You are on page 1of 8

[Biochemistry]

2.2 Carbohydrate
Chemistry
Metabolism
[Biochemistry] 2.2 Carbohydrate
Chemistry
and Metabolism
Dr. and
Donato
Dr. Donato

July 25, 2013

22 Indiongco, Hernandez, Hing, Hitosis, Hiwatig, Ibero, Improgo, Jacinto


OUTLINE
I.
II.
III.
IV.
V.
VI.

CHO Chemistry
STEREOISOMERS compounds with the same formula
and attachment of atoms but with different arrangements of
the atoms in space.

CHO Chemistry
Monosaccharides
Disaccharides
Polysaccharides
Other CHO Polymers
CHO Digestion and Absorption

ENANTIOMERS stereoisomers in which one isomer is the


non-superimposable mirror image of the other.
L-isomer hydroxyl group (-OH) farthest from the
carbonyl carbon is on the LEFT.

OBJECTIVES
At the end of the lecture, the student should be able to:
1. Discuss: Overview of CHO polymers.
2. Illustrate the structure of glucose and other biologically
important sugars.
3. Recognize features of carbohydrates.
4. Discuss the features of glycosidic bonds.
5. Discuss: CHO breakdown from dietary sources.

D-isomer hydroxyl group (-OH) farthest from the


carbonyl carbon is on the RIGHT; cells prefer this
configuration.

References:
1. Devlin, T.M. Textbook of Biochemistry, 7th edition. 2011.
2. Abainza, et al. Carbohydrate Chemistry and Absorption.
Biochemistry Transcription. 2011.
3. Berg, et al. Biochemistry, 5th edition.
4. Cox, et al. Lehninger Principles of Biochemistry, 5th
edition, 2008.
5. Smith, et al. Marks Basic Medical Biochemistry: A
Clinical Approach, 2nd edition.
6. Granner, et al. Harpers Illustrated Biochemistry, 26th
edition, 2003.
7. Donato, C. Carbohydrate Chemistry and Metabolism.
Lecture. UERM Anatomy Amphitheater. July 25, 2013
Legend: Italicized quoted from the lecturer; bold
emphasis, or from references

Fig. 1: (Left) D-isomer of Glyceraldehyde; (Right) L-isomer of


Glyceraldehyde. The hydroxyl group has been boxed. Glyceraldehyde is
one of the simplest monosaccharides.

EPIMERS stereoismers which differ in the arrangement of


substituents in only one position. In monosaccharide
epimers, the position of OH distinguishes the
monosaccharide. The carboxyl group remains the same.
(e.g. Glucose and Mannose, to be discussed later in this
trans.)
Epimerase a type of enzyme responsible for
interconversion of epimers.

ALDOSE AND KETOSE:


A monosaccharide can either be an Aldose or a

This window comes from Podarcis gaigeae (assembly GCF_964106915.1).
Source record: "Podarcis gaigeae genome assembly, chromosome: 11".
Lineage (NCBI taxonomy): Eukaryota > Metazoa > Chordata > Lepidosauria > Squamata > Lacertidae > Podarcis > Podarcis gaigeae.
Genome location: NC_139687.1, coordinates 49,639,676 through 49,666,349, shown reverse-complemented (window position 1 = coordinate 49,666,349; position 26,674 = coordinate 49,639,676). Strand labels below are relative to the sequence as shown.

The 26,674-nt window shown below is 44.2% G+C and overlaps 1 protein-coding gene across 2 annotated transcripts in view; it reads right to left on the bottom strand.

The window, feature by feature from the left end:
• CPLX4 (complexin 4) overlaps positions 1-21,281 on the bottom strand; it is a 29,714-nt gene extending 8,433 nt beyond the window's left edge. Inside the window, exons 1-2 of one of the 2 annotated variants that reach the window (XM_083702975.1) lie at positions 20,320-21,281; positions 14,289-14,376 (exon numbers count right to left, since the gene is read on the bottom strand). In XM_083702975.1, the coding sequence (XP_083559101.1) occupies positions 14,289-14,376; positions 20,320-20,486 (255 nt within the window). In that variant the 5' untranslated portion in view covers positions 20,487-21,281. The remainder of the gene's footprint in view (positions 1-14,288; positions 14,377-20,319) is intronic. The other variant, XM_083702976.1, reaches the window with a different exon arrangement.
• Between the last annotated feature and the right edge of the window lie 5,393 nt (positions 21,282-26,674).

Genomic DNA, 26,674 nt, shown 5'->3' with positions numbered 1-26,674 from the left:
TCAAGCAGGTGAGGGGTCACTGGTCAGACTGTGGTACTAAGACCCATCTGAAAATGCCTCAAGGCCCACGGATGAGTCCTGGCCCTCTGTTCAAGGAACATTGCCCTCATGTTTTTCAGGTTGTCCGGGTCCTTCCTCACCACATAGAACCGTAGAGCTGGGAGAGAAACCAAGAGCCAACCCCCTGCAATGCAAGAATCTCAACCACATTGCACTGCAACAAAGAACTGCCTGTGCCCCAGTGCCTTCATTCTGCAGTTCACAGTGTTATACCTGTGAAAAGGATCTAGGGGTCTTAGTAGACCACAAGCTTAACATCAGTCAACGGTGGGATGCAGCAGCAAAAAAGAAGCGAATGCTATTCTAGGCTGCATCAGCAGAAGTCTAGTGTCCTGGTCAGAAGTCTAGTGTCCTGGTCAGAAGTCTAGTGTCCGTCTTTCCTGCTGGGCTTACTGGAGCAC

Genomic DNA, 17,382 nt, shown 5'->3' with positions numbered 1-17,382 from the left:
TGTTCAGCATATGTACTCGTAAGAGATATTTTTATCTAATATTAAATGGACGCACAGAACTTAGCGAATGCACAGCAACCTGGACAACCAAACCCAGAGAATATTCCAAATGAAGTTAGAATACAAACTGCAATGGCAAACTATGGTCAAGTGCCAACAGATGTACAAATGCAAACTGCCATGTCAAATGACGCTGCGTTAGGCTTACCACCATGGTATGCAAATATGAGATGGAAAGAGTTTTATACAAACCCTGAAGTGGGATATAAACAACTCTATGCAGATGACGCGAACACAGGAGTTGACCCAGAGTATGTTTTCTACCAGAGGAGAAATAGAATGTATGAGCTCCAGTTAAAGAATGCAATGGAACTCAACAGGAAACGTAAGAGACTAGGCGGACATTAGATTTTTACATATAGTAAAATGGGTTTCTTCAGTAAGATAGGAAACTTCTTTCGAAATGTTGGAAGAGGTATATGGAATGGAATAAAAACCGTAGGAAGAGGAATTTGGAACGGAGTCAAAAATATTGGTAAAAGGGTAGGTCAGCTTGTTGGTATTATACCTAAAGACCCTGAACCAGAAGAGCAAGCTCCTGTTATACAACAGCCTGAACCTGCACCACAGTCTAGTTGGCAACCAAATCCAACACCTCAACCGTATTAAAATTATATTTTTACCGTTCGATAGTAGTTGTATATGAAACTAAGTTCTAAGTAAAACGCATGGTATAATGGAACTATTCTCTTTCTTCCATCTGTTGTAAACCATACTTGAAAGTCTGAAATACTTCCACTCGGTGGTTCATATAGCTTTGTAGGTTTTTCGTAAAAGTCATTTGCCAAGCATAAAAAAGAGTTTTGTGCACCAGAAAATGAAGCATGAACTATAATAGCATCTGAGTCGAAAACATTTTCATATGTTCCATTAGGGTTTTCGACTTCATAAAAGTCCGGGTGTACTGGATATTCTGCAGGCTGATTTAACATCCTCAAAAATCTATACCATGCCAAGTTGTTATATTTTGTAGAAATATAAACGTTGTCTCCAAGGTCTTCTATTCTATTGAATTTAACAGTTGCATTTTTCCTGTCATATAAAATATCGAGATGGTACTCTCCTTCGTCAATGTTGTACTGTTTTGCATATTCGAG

Ketose based on the position of the carbonyl
carbon.
The carbonyl carbon is also known as the most
oxidized carbon.
In Fischer formula, counting of carbons starts from
the topmost carbon going down. The topmost carbon
is thus labelled Carbon 1, C1 or Position 1.
ALDOSE: carbonyl carbon is at position 1 (aldehyde
group.)
KETOSE: carbonyl carbon is at any other position
(ketone group.)

- [1 of 8] -

[BIOCHEM] 22 Indiongco, Hernandez, Hing, Hitosis, Hiwatig, Ibero, Improgo, Jacinto

[Biochemistry] 2.2 Carbohydrate Chemistry and Metabolism Dr. Donato

Figure 4: (Left) Glucose in pyranose form. The highlighted OH represent


the positions at which Glucose and its epimers differ. (Right) Glucose in
Fischer projection. Highlighted OH represents the OH which determines
the chirality of the molecule.

Fig. 2: (Left) An example of an aldose; (Right) An example of a ketose.


Carbonyl group has been boxed.

FISCHER FORMULA linear formula which can be


depicted in the D- or L- form.
HAWORTH FORMULA the cyclic form of the Fischer
formula which can be depicted in the or form.
Furanose five-membered ring (e.g. Fructose)
Pyranose six-membered ring (e.g. Glucose); In
biological solutions, this is the most stable form of
Glucose.
The cyclic structure is a hemiacetal formed by a
reaction between the aldehyde group and a hydroxyl
group (R-O-C-OH).
During cyclization, the carbonyl carbon transforms
into a new stereocenter referred to as the anomeric
carbon.
Locate the oxygen in the ring. There would be carbon
on either side of the oxygen. The carbon with the
attached OH group is the anomeric carbon.
Depending on the position of the OH group, the
anomeric carbon can either be in the or form.
o : OH group is axial DOWN
o : OH group is axial UP

D-Galactose
- An aldohexose.
- Differs in the position of OH at C4.
- C4 is the non-reducing end.
- Can be changed to glucose in the liver and
metabolized.
- Synthesized in the mammary glands to make the
lactose of milk.
- A constituent of glycolipids and glycoproteins.

Figure 5: (Left) Galactose in pyranose form. Highlighted OH represents


the position by which it is distinguished from Glucose. (Right) Galactose in
Fischer projection.

D-Mannose
- An aldohexose
- Differs in the OH configuration at C2.
- A constituent of many glycoproteins.
Figure 3: D-glucose in Haworth projection. The position of the OH group
dictates whether it is or .

MONOSACCHARIDES
MONOSACCHARIDES simple sugars; carbohydrates that
cannot be hydrolyzed into simpler compounds.
D-Glucose
- An aldohexose.
- Has the empirical formula (C6H12O6)
- In biological solutions, pyran-D is the most stable
form of glucose (pictured below)
- Biomedically the most important monosaccharide.
- The sugar of the body. The sugar carried by the
blood, and the principal one used by tissues.

Figure 6: (Left) Mannose in pyranose form. Highlighted OH represents


the position by which it is distinguished from Glucose. (Right) Mannose in
Fischer projection.

- [2 of 8] -